Used as drug for recovering from opiate addiction, Subutex is administered as a pill that melts when placed under the tongue. The main active ingredient in Subutex is buprenorphine.
A report by SAMHSA, the Substance Abuse and Mental Health Services Administration, found that more than 30,000 emergency room visits involved buprenorphine in 2010. Just five years prior, buprenorphine was implicated in just over 3,000 emergency room visits.
Subutex has the same general effects as most other opiate drugs, primarily feelings of euphoria, mental calm, and muscle relaxation. Other common side effects of Subutex use include:
As effective as Subutex is at treating addiction, it can be addictive itself when misused. That addiction that can cause a variety of problems to your health, but it poses an even bigger threat to your personal relationships. Addiction causes reckless behavior, which exhibits itself through isolating yourself or lashing out at loved ones. Subutex abuse is also associated with numerous physical complications, including:
Addiction is a chemical dependency brought on by changes in the amount of hormones in your system. Subutex, for example, can trigger a flood of dopamine to your system. Among other things, dopamine causes feelings of reward, so you may continue taking Subutex for that sense of reward. To adjust, your brain will also produce less dopamine normally, which forces you to take more Subutex to feel normal.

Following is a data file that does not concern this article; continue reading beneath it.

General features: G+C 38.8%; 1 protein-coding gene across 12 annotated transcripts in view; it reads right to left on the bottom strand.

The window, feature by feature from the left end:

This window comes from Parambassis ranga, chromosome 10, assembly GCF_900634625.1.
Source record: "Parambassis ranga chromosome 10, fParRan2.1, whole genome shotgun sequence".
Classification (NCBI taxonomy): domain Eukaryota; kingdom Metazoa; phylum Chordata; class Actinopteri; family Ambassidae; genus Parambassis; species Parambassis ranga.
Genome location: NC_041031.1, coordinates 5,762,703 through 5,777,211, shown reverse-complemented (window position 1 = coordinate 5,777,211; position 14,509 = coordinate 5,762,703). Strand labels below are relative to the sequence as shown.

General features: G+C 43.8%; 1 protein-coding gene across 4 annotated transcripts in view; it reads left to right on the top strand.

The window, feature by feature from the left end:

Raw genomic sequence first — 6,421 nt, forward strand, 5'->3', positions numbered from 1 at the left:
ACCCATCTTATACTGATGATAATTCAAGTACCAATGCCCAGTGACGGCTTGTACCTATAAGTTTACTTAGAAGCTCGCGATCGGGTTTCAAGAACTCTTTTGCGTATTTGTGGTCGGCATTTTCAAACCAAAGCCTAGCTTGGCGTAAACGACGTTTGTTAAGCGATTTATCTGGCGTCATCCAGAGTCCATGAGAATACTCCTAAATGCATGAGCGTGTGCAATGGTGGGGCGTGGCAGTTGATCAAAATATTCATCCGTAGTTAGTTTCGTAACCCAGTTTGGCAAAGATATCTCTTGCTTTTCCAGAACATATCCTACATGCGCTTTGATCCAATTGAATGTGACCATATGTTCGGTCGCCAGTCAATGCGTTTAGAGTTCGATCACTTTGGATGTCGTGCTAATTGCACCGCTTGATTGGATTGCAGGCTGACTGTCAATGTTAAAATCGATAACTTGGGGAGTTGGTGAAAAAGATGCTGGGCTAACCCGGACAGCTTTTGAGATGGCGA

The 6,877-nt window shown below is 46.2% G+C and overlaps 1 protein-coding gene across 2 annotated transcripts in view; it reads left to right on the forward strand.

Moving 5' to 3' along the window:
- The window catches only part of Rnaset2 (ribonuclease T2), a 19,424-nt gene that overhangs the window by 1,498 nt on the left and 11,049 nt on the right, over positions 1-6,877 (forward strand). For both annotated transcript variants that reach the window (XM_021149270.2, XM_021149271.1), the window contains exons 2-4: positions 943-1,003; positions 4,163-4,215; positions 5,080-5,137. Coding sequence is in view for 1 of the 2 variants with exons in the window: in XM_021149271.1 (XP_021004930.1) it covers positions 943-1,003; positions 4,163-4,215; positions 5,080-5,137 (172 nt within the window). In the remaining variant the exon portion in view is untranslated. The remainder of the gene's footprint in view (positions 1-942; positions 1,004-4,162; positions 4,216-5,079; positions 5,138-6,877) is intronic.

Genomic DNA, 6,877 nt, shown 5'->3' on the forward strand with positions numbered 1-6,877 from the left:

The goal of detox is to allow your body to flush out the harmful chemicals that have built up in your system from drug abuse. This is usually accomplished by administering medication and tapering off drug use.
Inpatient care is your best option for detox treatment. With inpatient care, you stay in a safe, supportive environment to focus on your detox. You also have immediate access to a medical staff for whatever you need. The staff can administer medication, provide counseling for emotional support, and develop personalized treatment plans to help you on your journey.
Detox is just the first step in the recovery process. Detox usually leads directly into a longer rehabilitation program, which works more on you as a person. Through rehab, you can develop your personal character and gain tools and knowledge to cope with your addiction and maintain sobriety for long-term health.